Irish EU ambassador to Sudan tells of relief at being unhurt after armed men ‘stormed’ home

Aidan O’Hara, who was interrogated and held at gunpoint, says he was not the only diplomat to have such an experience

EU ambassador to Sudan Aidan O’Hara, who was assaulted after armed men in military fatigues “stormed” his home in Khartoum last month, has told of his relief that he was unhurt during the incident.

While the assault had been stressful, he told RTÉ Radio’s News at One, it had been more stressful hearing bombs explode and gunfire on the streets close to his home.

The good news, the Irishman added, was that although he had been interrogated and had been held at gunpoint, the incident lasted about 45 minutes. He was not the only diplomat to have such an experience as “very few” diplomatic premises were untouched.

Mr O’Hara was a long-serving diplomat in the Department of Foreign Affairs before he became an EU ambassador.


His experience of getting out of Sudan had been eventful with a bomb being dropped close to the convoy during the transfer by French military to the airbase from which they were evacuated. “This was obviously a consular operation, but it was also a military operation. And I think it had to be conducted in very strict terms.”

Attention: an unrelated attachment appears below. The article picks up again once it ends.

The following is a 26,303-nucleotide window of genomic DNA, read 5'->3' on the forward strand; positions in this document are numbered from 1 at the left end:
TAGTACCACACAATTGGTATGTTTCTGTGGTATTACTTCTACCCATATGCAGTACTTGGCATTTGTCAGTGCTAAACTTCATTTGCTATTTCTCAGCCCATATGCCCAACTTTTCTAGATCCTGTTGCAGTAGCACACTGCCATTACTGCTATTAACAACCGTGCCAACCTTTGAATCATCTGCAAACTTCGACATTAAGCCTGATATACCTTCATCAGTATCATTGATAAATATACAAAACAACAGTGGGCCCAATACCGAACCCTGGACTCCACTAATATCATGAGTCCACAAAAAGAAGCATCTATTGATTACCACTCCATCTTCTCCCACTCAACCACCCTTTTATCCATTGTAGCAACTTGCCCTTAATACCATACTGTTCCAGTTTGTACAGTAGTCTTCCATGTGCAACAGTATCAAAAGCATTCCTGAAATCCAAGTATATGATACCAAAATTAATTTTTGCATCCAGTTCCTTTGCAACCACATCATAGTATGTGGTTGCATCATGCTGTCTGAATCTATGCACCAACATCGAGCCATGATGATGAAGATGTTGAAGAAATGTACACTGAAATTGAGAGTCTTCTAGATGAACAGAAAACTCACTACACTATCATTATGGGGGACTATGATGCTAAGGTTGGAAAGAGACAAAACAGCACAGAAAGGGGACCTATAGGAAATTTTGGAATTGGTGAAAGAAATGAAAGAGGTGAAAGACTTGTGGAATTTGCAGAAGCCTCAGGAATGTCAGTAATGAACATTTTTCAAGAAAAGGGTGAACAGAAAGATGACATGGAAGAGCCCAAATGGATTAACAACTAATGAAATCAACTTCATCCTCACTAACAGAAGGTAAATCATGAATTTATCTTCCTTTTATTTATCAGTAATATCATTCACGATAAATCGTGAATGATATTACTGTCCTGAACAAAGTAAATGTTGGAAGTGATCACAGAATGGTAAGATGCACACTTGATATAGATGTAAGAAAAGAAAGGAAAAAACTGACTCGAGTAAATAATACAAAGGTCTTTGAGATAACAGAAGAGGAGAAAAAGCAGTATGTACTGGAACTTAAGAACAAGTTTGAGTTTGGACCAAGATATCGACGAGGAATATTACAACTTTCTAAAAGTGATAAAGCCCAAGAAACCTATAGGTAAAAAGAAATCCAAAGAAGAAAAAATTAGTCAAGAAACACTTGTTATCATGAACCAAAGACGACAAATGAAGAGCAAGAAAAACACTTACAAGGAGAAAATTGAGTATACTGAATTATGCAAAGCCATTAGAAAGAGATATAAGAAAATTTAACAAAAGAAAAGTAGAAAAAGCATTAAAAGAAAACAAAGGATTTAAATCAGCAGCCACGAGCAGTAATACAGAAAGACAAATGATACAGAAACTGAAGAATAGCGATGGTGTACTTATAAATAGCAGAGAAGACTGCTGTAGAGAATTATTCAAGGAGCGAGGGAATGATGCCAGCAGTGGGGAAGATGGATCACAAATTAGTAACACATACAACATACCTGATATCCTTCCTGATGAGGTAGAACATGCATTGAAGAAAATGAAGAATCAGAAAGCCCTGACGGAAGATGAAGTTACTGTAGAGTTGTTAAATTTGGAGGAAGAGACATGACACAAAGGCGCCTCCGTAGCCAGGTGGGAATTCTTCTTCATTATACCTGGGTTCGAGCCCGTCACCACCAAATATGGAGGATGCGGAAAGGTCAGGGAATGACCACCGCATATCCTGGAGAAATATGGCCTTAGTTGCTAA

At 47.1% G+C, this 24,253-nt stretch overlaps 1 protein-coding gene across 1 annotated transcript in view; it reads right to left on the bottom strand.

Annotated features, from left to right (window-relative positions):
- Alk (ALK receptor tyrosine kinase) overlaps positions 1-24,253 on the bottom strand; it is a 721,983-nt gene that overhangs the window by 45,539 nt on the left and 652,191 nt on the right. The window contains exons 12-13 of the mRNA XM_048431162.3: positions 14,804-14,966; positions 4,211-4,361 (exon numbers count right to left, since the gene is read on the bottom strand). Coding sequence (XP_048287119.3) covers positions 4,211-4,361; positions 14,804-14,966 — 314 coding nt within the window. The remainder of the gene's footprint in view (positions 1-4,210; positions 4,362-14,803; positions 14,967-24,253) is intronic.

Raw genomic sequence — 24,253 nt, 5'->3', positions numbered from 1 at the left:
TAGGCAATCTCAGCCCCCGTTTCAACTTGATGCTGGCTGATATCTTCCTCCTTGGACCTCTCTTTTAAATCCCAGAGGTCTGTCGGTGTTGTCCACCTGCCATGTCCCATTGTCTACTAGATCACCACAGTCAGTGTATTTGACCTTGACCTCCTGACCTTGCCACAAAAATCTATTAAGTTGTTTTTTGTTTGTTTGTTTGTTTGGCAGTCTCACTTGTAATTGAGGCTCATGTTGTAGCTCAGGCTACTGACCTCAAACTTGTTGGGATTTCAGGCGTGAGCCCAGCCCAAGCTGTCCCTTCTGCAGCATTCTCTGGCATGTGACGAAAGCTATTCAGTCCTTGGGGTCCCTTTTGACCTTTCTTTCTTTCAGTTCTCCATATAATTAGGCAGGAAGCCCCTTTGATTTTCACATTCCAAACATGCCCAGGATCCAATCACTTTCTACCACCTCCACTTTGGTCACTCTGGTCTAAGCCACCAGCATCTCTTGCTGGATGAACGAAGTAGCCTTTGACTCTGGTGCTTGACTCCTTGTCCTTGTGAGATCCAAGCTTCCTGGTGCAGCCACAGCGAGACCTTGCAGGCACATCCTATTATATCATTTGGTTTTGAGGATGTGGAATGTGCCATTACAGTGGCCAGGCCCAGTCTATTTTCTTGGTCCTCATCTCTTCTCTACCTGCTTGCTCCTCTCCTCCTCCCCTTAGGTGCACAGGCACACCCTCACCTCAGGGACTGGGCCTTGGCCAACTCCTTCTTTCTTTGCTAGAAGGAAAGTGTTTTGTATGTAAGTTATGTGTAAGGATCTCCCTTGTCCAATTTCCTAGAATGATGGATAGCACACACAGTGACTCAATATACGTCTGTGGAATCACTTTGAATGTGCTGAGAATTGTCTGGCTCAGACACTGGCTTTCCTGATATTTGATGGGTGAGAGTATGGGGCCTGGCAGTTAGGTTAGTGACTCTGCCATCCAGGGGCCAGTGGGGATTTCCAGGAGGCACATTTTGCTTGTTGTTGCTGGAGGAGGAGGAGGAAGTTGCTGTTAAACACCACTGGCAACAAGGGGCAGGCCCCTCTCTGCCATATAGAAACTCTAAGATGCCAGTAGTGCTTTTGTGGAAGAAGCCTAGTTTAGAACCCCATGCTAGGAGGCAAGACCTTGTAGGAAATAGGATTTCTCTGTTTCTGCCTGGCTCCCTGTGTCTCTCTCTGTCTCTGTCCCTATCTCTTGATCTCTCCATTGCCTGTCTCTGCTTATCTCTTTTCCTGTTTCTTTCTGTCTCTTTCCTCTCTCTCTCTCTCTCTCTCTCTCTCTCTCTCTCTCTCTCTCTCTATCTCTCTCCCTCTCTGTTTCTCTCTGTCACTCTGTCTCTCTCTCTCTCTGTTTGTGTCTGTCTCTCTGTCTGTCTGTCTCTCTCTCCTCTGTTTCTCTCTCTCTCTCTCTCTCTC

Until the outbreak of hostilities, Mr O’Hara had been conducting talks with the military and civilian authorities in an effort to keep the civilian process on track, he said. “And then everything came apart on the morning of April 15th.

“My memory of that morning was not that unusual because there are so many armed groups in Khartoum you sometimes hear volleys of gunfire. But on April 15th, it was a Friday and gunfire was quite close to the house, followed by explosions, followed by a lot of black smoke.

“That was the first time there was quite a clear signal that everything had changed. The important thing for me afterwards is that I’m fine and I was unhurt. And it wasn’t a pleasant experience, obviously. But what I think was it was not the most dreadful thing that happened to me, and it was a week to 10 days during the conflict while I was present, I think like everybody else in Khartoum, and elsewhere and in Sudan, what was more stressful was being at home with bombs falling and gunfire on the streets.

“I think I consider myself very fortunate now to be out of Khartoum and still trying to work on the political process and to get the civilian rhythm back on track. But I’m very relieved that I was unhurt. And if I can just say a very big thank you to so many people who reached out to a variety of means to see whether I was okay and to inquire about my welfare and to give me support. And I think of my colleagues in the External Action Service, my colleagues in the Department of Foreign affairs and the Tánaiste too.

“But so many friends and so many people who I’ve met at some point in the past, even going back to my school days, who somehow managed to find me. And I am very grateful for that. I’ve tried to reply to some people, but there are now so many. It’s been quite overwhelming and I don’t know if I’ll get to reply to everybody in person. So this is a very welcome opportunity to say thank you to people, even though I haven’t been in touch with them”.

Mr O’Hara said he hoped to get back to Khartoum at the earliest opportunity.

Vivienne Clarke

Vivienne Clarke is a reporter